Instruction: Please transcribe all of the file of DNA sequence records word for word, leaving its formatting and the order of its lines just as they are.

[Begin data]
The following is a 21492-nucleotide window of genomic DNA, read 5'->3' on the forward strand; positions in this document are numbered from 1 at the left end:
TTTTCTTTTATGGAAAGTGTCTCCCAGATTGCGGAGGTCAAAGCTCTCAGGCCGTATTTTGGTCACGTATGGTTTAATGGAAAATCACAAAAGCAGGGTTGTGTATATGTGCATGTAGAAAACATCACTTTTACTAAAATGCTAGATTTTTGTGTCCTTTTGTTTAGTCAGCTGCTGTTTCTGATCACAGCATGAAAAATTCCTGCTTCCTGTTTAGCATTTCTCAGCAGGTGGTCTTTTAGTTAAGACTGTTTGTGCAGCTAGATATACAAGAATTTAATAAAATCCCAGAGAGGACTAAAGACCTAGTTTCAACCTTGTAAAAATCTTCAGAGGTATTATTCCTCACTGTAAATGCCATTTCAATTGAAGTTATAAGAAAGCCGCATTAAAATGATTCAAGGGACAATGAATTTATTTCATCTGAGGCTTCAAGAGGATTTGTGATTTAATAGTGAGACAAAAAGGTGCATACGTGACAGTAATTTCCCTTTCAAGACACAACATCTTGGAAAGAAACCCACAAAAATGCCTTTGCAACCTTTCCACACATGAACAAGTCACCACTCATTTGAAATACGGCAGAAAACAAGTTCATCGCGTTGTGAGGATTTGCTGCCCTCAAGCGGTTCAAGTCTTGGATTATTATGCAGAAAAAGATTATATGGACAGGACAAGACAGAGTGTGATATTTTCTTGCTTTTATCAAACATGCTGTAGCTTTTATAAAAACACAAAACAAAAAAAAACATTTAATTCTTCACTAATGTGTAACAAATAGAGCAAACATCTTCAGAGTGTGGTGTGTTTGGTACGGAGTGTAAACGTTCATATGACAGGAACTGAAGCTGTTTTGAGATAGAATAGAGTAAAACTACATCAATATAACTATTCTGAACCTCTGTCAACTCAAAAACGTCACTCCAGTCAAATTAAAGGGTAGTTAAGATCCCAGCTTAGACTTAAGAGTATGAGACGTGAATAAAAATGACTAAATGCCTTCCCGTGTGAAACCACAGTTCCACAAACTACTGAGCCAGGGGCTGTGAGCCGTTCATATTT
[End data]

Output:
The following is a 21492-nucleotide window of genomic DNA, read 5'->3' on the forward strand; positions in this document are numbered from 1 at the left end:
TTTTCTTTTATGGAAAGTGTCTCCCAGATTGCGGAGGTCAAAGCTCTCAGGCCGTATTTTGGTCACGTATGGTTTAATGGAAAATCACAAAAGCAGGGTTGTGTATATGTGCATGTAGAAAACATCACTTTTACTAAAATGCTAGATTTTTGTGTCCTTTTGTTTAGTCAGCTGCTGTTTCTGATCACAGCATGAAAAATTCCTGCTTCCTGTTTAGCATTTCTCAGCAGGTGGTCTTTTAGTTAAGACTGTTTGTGCAGCTAGATATACAAGAATTTAATAAAATCCCAGAGAGGACTAAAGACCTAGTTTCAACCTTGTAAAAATCTTCAGAGGTATTATTCCTCACTGTAAATGCCATTTCAATTGAAGTTATAAGAAAGCCGCATTAAAATGATTCAAGGGACAATGAATTTATTTCATCTGAGGCTTCAAGAGGATTTGTGATTTAATAGTGAGACAAAAAGGTGCATACGTGACAGTAATTTCCCTTTCAAGACACAACATCTTGGAAAGAAACCCACAAAAATGCCTTTGCAACCTTTCCACACATGAACAAGTCACCACTCATTTGAAATACGGCAGAAAACAAGTTCATCGCGTTGTGAGGATTTGCTGCCCTCAAGCGGTTCAAGTCTTGGATTATTATGCAGAAAAAGATTATATGGACAGGACAAGACAGAGTGTGATATTTTCTTGCTTTTATCAAACATGCTGTAGCTTTTATAAAAACACAAAACAAAAAAAAACATTTAATTCTTCACTAATGTGTAACAAATAGAGCAAACATCTTCAGAGTGTGGTGTGTTTGGTACGGAGTGTAAACGTTCATATGACAGGAACTGAAGCTGTTTTGAGATAGAATAGAGTAAAACTACATCAATATAACTATTCTGAACCTCTGTCAACTCAAAAACGTCACTCCAGTCAAATTAAAGGGTAGTTAAGATCCCAGCTTAGACTTAAGAGTATGAGACGTGAATAAAAATGACTAAATGCCTTCCCGTGTGAAACCACAGTTCCACAAACTACTGAGCCAGGGGCTGTGAGCCGTTCATATTT